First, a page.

by Thaddeus Camlin, Psy.D.
Depression and substance use often co-exist. Substance use is a common method of coping with depression. Thus, abruptly stopping the use of substances can result in the intensification of underlying depression. It is important to have a specific understanding of what your personal experience of depression is in order to overcome it.
Depression is often understood to be a result of a chemical imbalance in the brain. While this understanding is certainly true, it is only part of the story. The problem with understanding depression solely as a chemical imbalance in the brain is that it reinforces feelings of helplessness – a cornerstone of depression. The truth is, the antidote to depression is indeed something that we have a tremendous amount of personal control over.
Viktor Frankl offered a simple but profound formula for depression: Despair equals suffering without meaning (D = S-M). Without a reason to persevere through adversity, feelings of hurt and sadness can intensify into clinical depression. Continuing on a path of adversity and struggle feels pointless without a purpose.
The human mind seeks meaning. When meaning is found in suffering depression does not disappear, but it almost instantly feels endurable. Frankl offered three primary sources for meaning in human existence; creative works, experiences, and our attitude towards what we cannot control. Consider the meaning experienced by a scientist creating a new, effective treatment for an ailment, or a climber scaling Denali. Frankl cultivated an attitude of meaning even when all other freedoms were taken from him. He endured over 10 years in concentration camps in WWII and the belief that his experience could help and inspire others gave him a reason to endure the worst of conditions. When a concrete reason is identified to endure the discomfort that comes from stopping substance use people are more likely to succeed.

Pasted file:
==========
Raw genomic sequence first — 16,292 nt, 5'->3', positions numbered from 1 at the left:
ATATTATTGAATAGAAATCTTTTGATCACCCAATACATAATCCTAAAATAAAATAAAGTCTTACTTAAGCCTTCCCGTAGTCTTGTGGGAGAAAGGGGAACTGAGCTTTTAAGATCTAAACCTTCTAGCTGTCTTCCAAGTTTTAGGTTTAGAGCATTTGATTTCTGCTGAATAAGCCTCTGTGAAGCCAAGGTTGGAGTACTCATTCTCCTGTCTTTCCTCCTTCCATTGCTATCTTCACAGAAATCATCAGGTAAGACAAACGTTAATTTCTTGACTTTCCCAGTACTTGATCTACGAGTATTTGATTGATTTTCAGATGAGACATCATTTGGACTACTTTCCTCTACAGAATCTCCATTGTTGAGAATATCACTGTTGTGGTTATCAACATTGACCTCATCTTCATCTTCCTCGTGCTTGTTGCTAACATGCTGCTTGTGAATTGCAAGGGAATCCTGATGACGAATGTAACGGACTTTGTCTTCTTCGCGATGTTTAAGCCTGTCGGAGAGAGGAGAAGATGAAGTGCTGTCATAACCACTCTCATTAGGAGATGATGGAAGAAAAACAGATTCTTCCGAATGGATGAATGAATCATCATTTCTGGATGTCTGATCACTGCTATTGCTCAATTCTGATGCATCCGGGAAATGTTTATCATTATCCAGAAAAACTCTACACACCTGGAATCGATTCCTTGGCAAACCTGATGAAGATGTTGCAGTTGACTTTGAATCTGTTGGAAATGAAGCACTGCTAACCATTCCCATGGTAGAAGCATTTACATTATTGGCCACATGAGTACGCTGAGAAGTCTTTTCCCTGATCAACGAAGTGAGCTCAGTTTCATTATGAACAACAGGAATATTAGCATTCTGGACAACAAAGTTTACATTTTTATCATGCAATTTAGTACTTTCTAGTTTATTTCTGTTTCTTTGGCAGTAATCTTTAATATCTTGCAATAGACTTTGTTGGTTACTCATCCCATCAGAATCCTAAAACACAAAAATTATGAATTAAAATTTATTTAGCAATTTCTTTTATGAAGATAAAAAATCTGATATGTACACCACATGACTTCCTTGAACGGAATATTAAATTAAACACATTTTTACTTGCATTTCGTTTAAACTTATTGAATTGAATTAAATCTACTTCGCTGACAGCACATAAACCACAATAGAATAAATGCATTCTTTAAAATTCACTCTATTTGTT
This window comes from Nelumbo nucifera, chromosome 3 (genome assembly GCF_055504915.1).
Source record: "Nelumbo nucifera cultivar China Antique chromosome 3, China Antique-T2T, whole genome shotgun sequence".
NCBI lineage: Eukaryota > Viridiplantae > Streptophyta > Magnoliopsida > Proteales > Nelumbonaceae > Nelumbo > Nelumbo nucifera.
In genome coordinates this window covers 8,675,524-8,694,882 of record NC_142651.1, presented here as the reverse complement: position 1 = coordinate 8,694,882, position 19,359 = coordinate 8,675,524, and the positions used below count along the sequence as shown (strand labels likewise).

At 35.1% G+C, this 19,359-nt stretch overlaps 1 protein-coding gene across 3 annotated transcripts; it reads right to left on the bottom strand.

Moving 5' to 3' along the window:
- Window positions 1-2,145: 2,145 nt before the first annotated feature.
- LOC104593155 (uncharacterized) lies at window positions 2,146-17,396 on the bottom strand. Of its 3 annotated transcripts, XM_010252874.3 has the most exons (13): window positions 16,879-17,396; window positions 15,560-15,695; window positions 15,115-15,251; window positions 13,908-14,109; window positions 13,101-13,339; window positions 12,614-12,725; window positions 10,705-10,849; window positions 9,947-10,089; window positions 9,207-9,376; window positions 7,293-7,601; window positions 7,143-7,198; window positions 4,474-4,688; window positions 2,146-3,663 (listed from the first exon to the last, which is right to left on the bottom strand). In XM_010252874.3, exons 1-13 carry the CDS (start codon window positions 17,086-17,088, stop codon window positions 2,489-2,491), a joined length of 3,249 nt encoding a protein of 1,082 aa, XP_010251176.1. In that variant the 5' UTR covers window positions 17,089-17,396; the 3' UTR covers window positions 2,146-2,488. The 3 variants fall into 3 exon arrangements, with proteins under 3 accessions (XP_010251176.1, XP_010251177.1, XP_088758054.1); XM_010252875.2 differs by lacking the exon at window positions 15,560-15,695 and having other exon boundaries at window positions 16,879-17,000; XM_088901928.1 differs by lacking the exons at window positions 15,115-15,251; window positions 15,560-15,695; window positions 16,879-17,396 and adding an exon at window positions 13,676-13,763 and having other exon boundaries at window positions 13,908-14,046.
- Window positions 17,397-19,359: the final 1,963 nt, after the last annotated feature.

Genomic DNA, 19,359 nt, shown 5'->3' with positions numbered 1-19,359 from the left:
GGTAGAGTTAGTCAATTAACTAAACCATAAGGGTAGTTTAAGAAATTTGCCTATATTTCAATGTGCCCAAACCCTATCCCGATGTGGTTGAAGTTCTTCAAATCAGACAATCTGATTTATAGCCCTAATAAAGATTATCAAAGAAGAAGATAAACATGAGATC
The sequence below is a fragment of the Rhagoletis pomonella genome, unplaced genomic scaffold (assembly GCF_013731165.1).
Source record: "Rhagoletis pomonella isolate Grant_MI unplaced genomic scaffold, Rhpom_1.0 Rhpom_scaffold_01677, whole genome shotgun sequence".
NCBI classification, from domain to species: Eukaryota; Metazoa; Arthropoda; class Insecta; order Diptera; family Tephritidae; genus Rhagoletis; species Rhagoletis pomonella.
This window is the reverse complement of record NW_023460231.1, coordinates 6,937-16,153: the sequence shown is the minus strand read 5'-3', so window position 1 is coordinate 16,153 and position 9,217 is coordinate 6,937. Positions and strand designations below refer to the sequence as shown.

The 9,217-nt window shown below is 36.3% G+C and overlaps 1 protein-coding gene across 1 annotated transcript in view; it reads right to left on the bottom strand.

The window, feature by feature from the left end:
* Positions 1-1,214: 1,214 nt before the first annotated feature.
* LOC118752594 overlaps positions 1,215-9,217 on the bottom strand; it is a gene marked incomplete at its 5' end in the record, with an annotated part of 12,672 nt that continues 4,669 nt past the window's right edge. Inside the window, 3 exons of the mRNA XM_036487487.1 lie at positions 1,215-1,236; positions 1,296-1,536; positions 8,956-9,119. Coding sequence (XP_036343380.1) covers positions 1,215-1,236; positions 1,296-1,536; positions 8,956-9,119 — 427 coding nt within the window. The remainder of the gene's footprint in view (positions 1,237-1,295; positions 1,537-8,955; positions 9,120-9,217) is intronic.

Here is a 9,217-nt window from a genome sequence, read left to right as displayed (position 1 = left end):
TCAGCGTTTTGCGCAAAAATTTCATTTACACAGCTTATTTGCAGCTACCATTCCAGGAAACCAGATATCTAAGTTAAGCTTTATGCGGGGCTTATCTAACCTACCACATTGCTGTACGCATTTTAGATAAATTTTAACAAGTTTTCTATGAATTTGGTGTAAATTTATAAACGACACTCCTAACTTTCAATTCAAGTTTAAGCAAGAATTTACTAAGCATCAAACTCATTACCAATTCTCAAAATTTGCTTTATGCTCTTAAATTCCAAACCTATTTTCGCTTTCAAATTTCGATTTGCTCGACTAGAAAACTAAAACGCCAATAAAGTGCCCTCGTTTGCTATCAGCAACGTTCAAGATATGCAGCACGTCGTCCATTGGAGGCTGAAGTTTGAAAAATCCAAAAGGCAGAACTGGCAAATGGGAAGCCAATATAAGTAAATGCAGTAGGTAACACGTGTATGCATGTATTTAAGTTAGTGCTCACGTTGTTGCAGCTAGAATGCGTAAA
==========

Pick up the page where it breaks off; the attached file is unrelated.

Some people find meaning in enduring the discomfort of abstinence because it sets an example of perseverance for a loved one. Others find the discomfort of abstinence meaningful because it proves their own freedom to themselves. Whatever it is, finding a reason to endure the discomfort of change can be a major turning point in recovery. The best antidote to anxiety is said to be oxygen, and one might argue that the best antidote to depression is meaning.